Culture,  Politics

Same-sex “Marriage” and Interracial Marriage

It has become fairly common for people to make a moral equivalence between bans on interracial marriage and bans on same-sex marriage. The comparison is used to drive home the point that just as one’s race shouldn’t be used as a precondition for marriage, so neither should be same-sex pairings. Frank Beckwith has a must-read post arguing that from a legal standpoint, the analogy doesn’t hold-up. He writes:

“Anti-miscegenation laws, therefore, were attempts to eradicate the legal status of real marriages by injecting a condition—sameness of race—that had no precedent in common law. For in the common law, a necessary condition for a legitimate marriage was male-female complementarity, a condition on which race has no bearing. It is clear then that the miscegenation/same-sex analogy does not work. . .

“I am not suggesting, of course, that there are not other arguments for same-sex marriage other than the anti-miscegenation analogy. There are plenty of them, some of which are serious challenges to the common-law understanding of marriage as requiring gender complementarity. What I am saying is that once one understands the purpose of the anti-miscegenation laws and their relation to the common law understanding of marriage, the analogy not only breaks down, but may actually work against the case for same-sex marriage.”

As far as blog-posts go, this is not light reading, but this one is worth the effort. Read the rest of it here.


  • Donald Johnson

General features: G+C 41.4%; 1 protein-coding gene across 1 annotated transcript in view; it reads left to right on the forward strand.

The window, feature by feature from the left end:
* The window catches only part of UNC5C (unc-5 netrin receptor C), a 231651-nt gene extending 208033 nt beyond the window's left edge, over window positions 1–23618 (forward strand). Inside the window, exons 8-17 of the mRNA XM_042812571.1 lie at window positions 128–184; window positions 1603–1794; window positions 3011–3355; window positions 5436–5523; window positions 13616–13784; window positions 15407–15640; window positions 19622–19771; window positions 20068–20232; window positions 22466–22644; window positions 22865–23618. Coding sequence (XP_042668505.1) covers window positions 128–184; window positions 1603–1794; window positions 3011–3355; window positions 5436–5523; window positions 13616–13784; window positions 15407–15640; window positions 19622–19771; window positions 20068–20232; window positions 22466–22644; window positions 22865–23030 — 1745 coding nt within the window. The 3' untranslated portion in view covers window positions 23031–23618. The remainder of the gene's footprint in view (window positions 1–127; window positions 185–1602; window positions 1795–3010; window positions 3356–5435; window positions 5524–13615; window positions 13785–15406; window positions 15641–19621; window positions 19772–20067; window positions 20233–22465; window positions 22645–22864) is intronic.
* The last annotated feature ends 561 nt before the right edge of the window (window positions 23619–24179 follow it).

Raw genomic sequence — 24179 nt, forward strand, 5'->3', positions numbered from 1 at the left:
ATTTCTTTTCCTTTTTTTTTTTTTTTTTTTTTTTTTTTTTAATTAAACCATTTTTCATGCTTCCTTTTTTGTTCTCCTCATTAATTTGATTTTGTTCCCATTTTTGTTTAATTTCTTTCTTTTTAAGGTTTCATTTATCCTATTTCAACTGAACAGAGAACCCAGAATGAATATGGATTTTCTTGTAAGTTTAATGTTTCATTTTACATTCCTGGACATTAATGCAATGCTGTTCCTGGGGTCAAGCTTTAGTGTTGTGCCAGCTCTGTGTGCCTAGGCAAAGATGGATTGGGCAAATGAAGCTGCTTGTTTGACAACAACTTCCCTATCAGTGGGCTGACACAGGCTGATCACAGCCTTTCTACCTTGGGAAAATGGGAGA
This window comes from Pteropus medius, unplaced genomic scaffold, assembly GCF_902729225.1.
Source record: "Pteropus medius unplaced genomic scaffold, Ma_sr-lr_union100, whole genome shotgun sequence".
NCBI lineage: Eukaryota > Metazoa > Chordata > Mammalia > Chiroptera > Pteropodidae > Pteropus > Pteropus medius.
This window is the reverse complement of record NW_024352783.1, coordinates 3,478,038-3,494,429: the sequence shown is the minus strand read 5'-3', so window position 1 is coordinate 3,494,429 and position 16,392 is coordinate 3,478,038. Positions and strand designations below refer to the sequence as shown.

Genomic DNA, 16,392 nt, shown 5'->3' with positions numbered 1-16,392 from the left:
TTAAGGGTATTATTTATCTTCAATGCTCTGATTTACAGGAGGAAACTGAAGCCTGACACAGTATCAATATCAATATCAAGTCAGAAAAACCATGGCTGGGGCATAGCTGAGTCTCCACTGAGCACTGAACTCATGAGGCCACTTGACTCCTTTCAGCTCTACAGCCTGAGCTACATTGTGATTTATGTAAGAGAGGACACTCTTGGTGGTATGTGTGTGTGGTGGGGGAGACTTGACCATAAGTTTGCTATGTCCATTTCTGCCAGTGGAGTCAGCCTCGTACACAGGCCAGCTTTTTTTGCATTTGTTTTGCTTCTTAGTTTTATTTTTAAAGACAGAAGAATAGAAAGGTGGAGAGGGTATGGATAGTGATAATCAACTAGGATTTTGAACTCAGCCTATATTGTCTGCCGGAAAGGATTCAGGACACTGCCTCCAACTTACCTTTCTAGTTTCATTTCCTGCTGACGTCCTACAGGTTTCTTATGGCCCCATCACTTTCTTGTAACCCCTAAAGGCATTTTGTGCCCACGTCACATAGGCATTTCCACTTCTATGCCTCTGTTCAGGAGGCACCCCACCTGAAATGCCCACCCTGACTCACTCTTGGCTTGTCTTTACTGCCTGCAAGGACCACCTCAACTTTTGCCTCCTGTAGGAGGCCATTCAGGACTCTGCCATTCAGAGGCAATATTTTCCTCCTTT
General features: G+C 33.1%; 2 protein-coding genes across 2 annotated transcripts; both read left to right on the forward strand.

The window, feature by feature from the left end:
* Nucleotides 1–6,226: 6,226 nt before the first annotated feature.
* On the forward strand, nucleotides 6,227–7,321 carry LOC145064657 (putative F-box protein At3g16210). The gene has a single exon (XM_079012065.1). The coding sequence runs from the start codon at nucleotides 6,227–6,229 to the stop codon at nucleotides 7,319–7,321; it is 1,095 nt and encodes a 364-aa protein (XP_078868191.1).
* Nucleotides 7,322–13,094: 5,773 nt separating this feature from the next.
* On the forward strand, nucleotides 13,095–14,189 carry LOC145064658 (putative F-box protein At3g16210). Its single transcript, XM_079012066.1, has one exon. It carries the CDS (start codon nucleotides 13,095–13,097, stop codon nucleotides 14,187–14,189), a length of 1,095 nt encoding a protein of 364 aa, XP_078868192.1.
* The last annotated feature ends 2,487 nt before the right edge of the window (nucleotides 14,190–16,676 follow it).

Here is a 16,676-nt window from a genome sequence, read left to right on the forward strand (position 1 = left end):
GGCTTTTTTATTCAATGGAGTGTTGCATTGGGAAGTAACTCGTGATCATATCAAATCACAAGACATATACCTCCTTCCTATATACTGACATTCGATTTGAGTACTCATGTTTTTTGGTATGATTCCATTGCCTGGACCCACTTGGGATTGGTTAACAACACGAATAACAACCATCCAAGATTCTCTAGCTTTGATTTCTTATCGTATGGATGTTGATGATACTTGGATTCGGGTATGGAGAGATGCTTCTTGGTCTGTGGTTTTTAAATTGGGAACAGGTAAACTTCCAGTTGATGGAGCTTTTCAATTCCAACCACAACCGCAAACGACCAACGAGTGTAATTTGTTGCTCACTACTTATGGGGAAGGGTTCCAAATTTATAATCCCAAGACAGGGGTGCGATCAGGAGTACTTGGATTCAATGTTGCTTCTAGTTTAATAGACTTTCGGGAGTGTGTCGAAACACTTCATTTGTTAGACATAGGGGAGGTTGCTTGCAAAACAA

That main article had a very unfortunate typo in the title of his book on abortion. He is against abortion but the (wrong) word (for is the type, it should be against) makes it appear he is for it.

  • Nathan

    “…from a legal standpoint, the analogy doesn’t hold-up”

    I would say that it does if a judge accepts the analogy. Especially if the judge is an “activist” against baseless exlusion from “an institution of fundamental legal, personal, and social significance.”

  • Sue

    He makes an excellent argument for pro-homosexual marriage activists to be compared to the anti-miscegenation activists. It is a clear and well constructed argument.

    However, even if we accept the validitiy of his argument, we must also accept that there is no validity to the slippery slope argument.

    It is also a fact that societies which accept mixed marriages are more likely to accept homosexual unions, and societies which reject homosexual unions tend to have a more negative view of mixed marriages. In fact, I would seriously doubt that there is a church or a demographic group which accepts homosexual unions and discourages mixed marriages.

    Therefore, Beckwith’s argument may be analytically tight, but completely irrelevant because it applies to no known polity.

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